Grand Blanc students spend coronavirus shutdown serving others
(6/11/2020) - During quarantine, two Grand Blanc teachers challenged their students to do something for others over the last few months.
Their acts of kindness are still making a big impact.
"Even though we were isolated and we were separated, this movement allowed people to be drawn together," Grand Blanc High School teacher Todd Babiasz said.
When he found out students wouldn't be returning to their classrooms for the remainder of the year, Babiasz wanted to make sure a big piece of their curriculum wasn't forgotten -- what's called the Positivity Project.
“I wanted them to continue to think about serving other people and that they can still be empowered and still do something even though crisis comes,” he said. “That they're just not victims to this, that they can be producers of something positive.”
Babiasz challenged the students to choose at least one of the 24 Positivity Project character traits and put it into action.
Middle school student Joshua Tewolde got his brother on board and the two took their musical talents to local nursing homes.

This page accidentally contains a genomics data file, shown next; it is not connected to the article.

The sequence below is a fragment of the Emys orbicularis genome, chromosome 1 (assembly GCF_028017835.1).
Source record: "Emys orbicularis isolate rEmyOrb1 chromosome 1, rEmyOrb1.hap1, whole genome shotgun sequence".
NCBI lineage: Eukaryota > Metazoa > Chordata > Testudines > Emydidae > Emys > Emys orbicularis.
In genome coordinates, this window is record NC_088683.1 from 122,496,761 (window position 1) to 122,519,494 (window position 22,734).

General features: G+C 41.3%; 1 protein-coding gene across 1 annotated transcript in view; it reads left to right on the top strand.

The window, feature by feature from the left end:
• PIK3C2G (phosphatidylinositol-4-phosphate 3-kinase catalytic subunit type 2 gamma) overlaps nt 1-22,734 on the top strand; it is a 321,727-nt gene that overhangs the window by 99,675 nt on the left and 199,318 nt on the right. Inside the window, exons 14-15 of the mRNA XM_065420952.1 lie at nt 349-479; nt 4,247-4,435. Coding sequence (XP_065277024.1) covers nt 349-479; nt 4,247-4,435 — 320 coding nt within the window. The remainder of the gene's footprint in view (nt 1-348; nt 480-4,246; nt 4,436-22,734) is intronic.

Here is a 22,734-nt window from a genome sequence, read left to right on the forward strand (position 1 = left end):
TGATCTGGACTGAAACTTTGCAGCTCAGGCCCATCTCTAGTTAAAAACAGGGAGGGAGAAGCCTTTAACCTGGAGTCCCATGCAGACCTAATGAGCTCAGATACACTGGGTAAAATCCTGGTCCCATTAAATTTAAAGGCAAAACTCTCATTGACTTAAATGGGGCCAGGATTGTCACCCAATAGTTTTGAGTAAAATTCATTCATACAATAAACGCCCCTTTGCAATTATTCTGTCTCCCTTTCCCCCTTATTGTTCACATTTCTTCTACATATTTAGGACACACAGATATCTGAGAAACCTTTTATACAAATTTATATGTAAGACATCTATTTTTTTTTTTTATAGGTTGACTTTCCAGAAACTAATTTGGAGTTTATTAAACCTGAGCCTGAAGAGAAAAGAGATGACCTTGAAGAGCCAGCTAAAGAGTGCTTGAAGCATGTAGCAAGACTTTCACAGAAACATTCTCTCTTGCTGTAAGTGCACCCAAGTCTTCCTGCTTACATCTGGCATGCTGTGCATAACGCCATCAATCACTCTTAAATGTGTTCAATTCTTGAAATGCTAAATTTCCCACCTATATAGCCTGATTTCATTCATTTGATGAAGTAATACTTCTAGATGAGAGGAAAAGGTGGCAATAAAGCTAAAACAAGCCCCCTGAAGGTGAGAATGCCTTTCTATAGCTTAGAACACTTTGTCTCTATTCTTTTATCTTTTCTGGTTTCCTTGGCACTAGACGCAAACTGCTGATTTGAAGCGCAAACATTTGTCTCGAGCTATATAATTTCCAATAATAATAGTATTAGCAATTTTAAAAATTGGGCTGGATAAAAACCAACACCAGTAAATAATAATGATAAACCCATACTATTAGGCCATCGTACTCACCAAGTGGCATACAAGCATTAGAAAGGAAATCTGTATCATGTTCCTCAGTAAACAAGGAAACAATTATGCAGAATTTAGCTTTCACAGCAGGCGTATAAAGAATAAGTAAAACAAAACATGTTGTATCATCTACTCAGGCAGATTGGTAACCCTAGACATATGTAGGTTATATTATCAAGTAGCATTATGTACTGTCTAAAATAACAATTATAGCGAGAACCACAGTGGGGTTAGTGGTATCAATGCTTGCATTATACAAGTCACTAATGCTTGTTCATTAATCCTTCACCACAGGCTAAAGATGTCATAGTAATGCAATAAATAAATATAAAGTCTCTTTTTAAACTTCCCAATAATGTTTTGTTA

COVID-19 restrictions put a stop to visitors and in his project, Tewolde explained he didn't want the seniors to feel alone. So, he offered to play a concert over video chat.
Their talent reached nursing homes throughout Michigan. The two were having so much fun that they expanded their concert across the country. So far, the brothers have played for countless nursing homes in 17 states.
High school junior Quinn Hilliker enlisted her whole family to create masks for health care workers.
"Everyone had their own job -- grandpa and dad cutting the fabric, mom and I sewing and Uncle Stan, Nolan and dad cutting out the filters, which look like this,” she said in her project video.
They're up to 350 masks and counting.
“I didn't think it was gonna be that big of a deal,” HIlliker said. “But then, I saw a bunch of the nurses and stuff posting about it and just like, it was really cool to see like how you're affecting everything.”
That confidence in her ability to make a real difference, even while stuck at home, is exactly what Babiasz hoped for.
“When they choose to take what they do well and what they love and then share that with other people, that's what was overwhelming for me. To see the variety and the degree about how a positive impact could be made,” he said.